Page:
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From the Sussex Advertiser, 2nd May 1846


We last week gave a long report of the case against George Hylands, for stealing 10 (sic, it should have read 4) sheep belonging to Mr Thomas Ellman. Since that time, further particulars have come to light, implicating the prisoner in the robbery of the three sheep, belonging to Mr Stephen Grantham, from the Crink Field, Barcombe, also mentioned in the Sussex Advertiser of last week. The following is the evidence adduced at the examination which took place on Friday last. The first witness called was:

William Reed, farmer of Barcombe, who stated that he was in the employment of Mr Stephen Grantham of South Malling and that it was his duty to attend to the sheep in the Crink Field, in Barcombe. On the 21st April last there were 37 sheep, and on the 24th three of the sheep were missing.

Samuel Mepham, labourer, of South Malling, stated that he was also in the employment of Mr Stephen Grantham and that during the day he was at work in the Crink Field, in the parish of Barcombe, there were 37 sheep, - 18 ewes, 10 wether lambs, 6 two-year old wether sheep, and 3 rams; but on Friday the 24th April last, having occasion to go to the Crick Field about 6 o'clock in the morning, he missed three of the sheep, viz: - 2 of the 2-year old wethers, which were not marked, and one ewe, which was marked with the letter G on the rump, and the figures 12 on each side. The ewe was a very fat one, and it might have been eleven stone. Soon after the sheep were found to be gone, Mr Stephen Grantham and Mr George Grantham came into the Crink Field, and to them was Immediately communicated the loss. The skin afterwards produced was identified by the pitchmarks as having belonged to the fat ewe.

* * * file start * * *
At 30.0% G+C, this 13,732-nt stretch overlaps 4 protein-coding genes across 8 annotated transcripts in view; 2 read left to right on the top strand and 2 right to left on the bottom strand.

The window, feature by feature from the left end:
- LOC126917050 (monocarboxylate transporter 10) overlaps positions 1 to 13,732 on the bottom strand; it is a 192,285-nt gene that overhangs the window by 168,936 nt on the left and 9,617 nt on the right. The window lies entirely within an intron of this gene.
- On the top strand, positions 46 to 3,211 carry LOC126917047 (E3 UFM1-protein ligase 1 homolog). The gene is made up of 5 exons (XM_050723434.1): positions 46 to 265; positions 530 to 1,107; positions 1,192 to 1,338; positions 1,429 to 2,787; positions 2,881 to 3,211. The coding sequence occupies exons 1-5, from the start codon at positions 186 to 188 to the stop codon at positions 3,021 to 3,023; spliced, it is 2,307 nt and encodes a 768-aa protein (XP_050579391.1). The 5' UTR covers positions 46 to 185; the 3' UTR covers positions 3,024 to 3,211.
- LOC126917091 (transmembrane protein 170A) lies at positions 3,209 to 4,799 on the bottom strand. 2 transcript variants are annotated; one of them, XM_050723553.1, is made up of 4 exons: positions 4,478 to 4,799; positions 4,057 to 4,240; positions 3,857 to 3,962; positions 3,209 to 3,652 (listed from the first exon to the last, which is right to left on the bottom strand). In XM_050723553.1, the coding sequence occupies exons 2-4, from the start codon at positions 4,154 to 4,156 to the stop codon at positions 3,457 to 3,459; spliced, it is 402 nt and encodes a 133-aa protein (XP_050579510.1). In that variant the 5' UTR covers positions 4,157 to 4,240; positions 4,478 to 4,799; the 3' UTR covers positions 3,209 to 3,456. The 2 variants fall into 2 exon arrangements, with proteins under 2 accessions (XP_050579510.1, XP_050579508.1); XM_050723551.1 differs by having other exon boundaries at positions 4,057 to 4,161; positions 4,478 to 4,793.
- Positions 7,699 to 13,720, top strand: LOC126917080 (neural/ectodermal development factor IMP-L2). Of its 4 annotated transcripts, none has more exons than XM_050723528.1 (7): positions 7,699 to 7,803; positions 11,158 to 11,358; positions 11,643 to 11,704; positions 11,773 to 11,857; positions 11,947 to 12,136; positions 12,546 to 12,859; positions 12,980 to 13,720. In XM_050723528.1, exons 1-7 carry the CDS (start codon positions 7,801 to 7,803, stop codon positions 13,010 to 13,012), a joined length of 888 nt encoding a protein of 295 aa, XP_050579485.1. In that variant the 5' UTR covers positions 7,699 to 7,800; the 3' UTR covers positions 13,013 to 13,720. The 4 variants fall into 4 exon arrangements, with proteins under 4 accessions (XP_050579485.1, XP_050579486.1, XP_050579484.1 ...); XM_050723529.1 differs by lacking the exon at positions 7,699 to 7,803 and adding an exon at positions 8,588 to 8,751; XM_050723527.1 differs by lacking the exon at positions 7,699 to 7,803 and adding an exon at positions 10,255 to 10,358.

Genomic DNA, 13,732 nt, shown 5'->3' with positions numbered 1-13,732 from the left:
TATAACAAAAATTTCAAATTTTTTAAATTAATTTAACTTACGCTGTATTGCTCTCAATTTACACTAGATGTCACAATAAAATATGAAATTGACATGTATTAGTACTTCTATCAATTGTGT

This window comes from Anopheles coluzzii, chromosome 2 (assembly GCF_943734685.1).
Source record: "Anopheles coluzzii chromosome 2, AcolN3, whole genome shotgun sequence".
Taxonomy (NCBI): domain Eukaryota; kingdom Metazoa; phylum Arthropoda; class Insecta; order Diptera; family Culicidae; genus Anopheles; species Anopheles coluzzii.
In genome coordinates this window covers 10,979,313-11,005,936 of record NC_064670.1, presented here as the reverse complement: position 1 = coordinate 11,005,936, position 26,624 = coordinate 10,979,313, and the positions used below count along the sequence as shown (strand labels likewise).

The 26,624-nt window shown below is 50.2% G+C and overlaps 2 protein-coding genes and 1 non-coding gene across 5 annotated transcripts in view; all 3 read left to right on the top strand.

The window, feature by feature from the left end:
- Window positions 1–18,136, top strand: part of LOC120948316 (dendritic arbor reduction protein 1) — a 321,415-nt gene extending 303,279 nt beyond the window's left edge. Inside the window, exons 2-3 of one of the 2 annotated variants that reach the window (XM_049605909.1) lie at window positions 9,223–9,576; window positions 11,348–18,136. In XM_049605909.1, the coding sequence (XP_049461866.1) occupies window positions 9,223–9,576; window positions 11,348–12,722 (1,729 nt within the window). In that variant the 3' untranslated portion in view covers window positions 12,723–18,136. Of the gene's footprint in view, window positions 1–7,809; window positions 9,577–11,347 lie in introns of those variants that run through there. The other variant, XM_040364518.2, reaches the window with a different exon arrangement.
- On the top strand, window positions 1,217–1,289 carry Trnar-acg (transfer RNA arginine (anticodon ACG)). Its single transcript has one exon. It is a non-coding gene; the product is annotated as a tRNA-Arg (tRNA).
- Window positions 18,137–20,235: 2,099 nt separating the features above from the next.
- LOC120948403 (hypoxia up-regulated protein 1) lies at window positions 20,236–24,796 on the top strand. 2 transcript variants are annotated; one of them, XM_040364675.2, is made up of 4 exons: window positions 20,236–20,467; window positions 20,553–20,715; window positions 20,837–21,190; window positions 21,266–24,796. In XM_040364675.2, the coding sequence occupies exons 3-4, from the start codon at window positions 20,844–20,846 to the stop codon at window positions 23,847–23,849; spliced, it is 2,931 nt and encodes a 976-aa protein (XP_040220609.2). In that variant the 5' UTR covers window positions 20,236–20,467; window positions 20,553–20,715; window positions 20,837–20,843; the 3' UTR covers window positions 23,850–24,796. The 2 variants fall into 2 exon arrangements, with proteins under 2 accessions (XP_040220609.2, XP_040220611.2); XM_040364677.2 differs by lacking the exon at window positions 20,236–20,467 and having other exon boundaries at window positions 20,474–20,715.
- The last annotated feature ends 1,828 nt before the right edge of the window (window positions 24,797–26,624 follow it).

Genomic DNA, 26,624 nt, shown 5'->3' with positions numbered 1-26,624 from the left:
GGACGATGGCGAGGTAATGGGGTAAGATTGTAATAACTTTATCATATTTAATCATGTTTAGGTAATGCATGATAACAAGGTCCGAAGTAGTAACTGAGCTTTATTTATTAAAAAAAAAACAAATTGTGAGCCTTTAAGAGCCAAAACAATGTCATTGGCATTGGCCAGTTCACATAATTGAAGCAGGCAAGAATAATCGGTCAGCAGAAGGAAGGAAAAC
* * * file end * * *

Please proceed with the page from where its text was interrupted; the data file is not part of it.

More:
James Cozens, butcher, School Hill [Lewes], stated that on the 25th April the prisoner came to his shop, and brought with him two hind quarters of wether mutton, not detached, one hind quarter of wether, and one hind quarter of a maiden ewe. When the prisoner brought the mutton it was remarked by the witness that the meat was in good condition, and on asking him what the mutton might have cost him the prisoner replied a crown or thereabouts; the mutton was weighed and was found to be about nine stone; for this quantity of meat the witness paid 5s a stone.

James Moorey, fellmonger, All Saints [Lewes], stated that he was servant to Mr John Hother of Lewes and on the 25th of April the prisoner Hylands came down to his master's yard, bringing with him in his cart five sheep skins, which were thrown down apart from others in the yard. The prisoner only said he had brought five skins - no particular notice was taken of this, as all skins brought there by the prisoner were always entered in the account of Stephen Gibbs, butcher; and the skins in question had tiver [this may be a mis-print for liver; the liver-fluke is a trematode worm that infects the bile ducts of sheep] marks on them; and two of the skins were more stale than others. The skins were then subjected to the ordinary process of dressing, and remained in the pit until the 7th May, when Captain Bolton rquested me to show him the skins. I knew the skins by the tiver marks, and by this means I easily found them. The prisoner said he had brought the sheep at Hailsham, of a person he did not know.

No further evidence was adduced, and the prisoner was remanded.

Listed under the Topics: Crime & Farming

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